Residents of Anaheim march for justice
It’s Sunday, and despite the fact that it was a hot day at 82 degrees, that didn’t stop the people of Anaheim from protesting in the name of Manuel Diaz at the Anaheim Police Department and on Anna Drive.
“Queremos justicia…we want justice,” a crowd of over 50 people chanted loud and clear as they were led in intervals by Yesenia Rojas.
Rojas was there during the tragic event, as was her daughters Brianna, 9, Destiny, 11, Junior and his baby daughter.
The way the people of Anna Drive described it, Diaz was doing no harm when police chased him down. He was shot on his backside near his buttocks area, he fell to his knees, and without being able to move any further he was shot in the head one subsequent time leading to his death, and only then was he actually handcuffed.
After Diaz’ body was taken, the neighborhood retaliated. According to long-time residents Maria and Evelyn, the boys who hung out with Diaz took it upon themselves to close off the street by placing the blue trash can bins across the street, on the intersection of Anna Drive/Acacia and La Palma. Soon after, the police arrived again, but now in larger numbers.
They blindly shot anyone on the street with rubber bullets, regardless if they were kids or women, said a 21-year-old who preferred to remain anonymous. I came to pick up my son who lives in this complex and I almost got hit, he continued.
Unfortunately Rojas and her son weren’t as lucky, as they were both injured.
“I tried to protect my son (Junior) who was being attacked by the dog, when I got hit,” Rojas yelled over the loud speaker as she lifted her shirt to uncover a purplish bruise the size of a billiard ball.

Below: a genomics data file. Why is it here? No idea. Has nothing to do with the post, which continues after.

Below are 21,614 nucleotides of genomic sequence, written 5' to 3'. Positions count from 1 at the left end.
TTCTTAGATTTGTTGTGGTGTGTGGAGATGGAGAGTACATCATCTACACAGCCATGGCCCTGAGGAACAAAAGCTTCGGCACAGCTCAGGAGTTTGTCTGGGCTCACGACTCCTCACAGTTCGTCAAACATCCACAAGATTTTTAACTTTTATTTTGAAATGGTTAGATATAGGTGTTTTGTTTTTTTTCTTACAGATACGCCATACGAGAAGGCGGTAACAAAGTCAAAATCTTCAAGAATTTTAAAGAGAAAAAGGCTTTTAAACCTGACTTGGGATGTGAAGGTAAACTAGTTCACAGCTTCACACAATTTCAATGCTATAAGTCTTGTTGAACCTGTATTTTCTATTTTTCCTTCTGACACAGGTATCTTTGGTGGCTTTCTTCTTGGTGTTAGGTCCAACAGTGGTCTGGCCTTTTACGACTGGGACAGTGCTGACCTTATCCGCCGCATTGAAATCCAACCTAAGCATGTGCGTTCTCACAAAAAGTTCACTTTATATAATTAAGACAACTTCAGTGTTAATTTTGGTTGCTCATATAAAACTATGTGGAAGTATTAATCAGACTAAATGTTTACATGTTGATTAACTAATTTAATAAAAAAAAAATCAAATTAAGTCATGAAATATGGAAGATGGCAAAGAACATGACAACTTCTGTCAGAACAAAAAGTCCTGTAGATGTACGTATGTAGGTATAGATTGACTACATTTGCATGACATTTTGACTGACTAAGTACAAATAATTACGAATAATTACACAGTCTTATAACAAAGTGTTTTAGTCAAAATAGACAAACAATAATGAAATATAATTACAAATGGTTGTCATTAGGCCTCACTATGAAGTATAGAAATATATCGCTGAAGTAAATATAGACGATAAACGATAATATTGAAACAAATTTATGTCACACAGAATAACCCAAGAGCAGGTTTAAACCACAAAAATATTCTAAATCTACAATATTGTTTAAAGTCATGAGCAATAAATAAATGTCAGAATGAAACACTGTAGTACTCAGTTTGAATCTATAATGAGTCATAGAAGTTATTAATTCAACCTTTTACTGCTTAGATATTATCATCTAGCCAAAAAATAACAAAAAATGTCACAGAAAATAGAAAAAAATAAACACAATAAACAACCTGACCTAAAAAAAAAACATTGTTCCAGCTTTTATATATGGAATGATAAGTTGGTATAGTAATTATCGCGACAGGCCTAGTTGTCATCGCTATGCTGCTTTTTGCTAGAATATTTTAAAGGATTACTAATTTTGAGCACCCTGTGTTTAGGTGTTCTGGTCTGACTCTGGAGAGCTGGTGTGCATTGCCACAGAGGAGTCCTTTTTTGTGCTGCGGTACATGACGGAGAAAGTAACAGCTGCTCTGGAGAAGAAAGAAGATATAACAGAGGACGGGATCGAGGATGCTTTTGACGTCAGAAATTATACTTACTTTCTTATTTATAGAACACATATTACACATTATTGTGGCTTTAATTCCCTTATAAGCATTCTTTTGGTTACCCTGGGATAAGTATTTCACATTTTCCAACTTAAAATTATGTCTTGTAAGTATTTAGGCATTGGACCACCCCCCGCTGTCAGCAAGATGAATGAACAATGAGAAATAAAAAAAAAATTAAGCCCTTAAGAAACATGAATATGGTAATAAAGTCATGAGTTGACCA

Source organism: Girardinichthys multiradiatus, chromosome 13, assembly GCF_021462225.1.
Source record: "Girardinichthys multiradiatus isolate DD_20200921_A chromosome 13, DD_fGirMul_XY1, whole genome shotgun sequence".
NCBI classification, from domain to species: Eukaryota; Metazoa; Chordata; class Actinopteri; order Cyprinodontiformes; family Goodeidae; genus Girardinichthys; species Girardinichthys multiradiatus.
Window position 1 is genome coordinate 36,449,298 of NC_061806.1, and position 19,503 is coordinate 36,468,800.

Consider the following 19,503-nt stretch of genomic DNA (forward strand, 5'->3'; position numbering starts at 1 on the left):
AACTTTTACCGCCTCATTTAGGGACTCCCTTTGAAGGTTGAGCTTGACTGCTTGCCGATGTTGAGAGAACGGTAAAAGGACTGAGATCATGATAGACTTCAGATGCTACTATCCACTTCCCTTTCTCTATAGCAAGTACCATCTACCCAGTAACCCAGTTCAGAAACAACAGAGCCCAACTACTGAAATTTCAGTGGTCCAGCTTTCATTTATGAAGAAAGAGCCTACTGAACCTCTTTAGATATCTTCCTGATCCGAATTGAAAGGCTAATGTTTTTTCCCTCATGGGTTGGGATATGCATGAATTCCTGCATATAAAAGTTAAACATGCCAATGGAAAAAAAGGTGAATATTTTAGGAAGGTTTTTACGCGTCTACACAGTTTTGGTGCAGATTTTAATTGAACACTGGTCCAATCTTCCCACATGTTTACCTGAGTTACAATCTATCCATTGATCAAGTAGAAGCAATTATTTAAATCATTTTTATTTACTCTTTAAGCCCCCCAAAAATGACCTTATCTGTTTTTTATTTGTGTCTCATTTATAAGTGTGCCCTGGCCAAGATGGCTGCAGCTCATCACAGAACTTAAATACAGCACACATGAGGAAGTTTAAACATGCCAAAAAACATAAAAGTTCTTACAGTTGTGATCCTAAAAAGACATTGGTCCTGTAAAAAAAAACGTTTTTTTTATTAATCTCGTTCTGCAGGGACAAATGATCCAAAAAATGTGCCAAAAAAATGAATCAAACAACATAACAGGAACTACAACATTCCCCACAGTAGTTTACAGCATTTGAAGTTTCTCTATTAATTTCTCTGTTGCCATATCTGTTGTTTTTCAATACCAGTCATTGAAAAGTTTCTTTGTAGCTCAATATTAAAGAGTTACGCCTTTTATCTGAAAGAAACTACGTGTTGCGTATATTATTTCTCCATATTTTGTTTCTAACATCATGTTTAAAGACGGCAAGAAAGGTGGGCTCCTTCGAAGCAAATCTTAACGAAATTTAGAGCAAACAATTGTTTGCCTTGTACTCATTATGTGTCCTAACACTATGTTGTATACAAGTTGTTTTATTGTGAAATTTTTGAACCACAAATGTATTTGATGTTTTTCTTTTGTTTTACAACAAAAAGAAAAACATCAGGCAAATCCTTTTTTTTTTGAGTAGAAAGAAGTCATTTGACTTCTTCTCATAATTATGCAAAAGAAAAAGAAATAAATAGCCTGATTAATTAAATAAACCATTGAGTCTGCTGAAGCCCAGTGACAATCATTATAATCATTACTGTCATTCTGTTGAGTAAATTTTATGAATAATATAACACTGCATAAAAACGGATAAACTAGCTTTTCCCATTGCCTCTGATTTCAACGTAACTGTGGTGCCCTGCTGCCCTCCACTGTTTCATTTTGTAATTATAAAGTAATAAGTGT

Her daughters luckily weren’t attacked but as Brianna recalls, “I heard gunshots and I went under my desk, I was so scared.”
Eleven year old Destiny on the other hand remembers hearing her cousin say, “Don’t let the cops get you.”
Approximately two hours after non-stop chanting, outside and inside the police department’s lobby, Councilwoman Lorri Galloway made an appearance. She informed the public that the mayor was going to be looking into the incident.
However, the statement did not relax the crowd, instead they continued holding their signs for drivers to read, and others continued writing messages on the sidewalks with chalk.
Around 3 pm, the same crowd joined forces with the residents of Anna Drive. While the cops had just removed the blue trash can bins in the middle of the street, a couple of young men decided to push them back onto the street about a half hour later.
“They (cops) don’t come when we need them, we have our own young men who protect our streets,” said Evelyn.
After my three hour talk with the people, I learned a couple of things…
Diaz was a homeless young man, with some prior law enforcement history. However, based on the community’s feedback, he was a nice guy. He even ran errands when the women were too busy to do their own.
Second, the people of Anna Drive don’t and won’t trust the police, not after yesterday’s occurrence.
Third, the community is tired but not quitting. Instead their voices are getting louder, the crowd is getting larger, the news is spreading faster and support is growing stronger.
I admire these people who continuously use their voice to inform the masses, and who risk their life and liberty in order for true justice to take place. These people carry no weapons; they carry signs, loud speakers, and cameras. I love that these people are coming together to support my hometown.
However, I hate that people need to die in order for this unity to occur.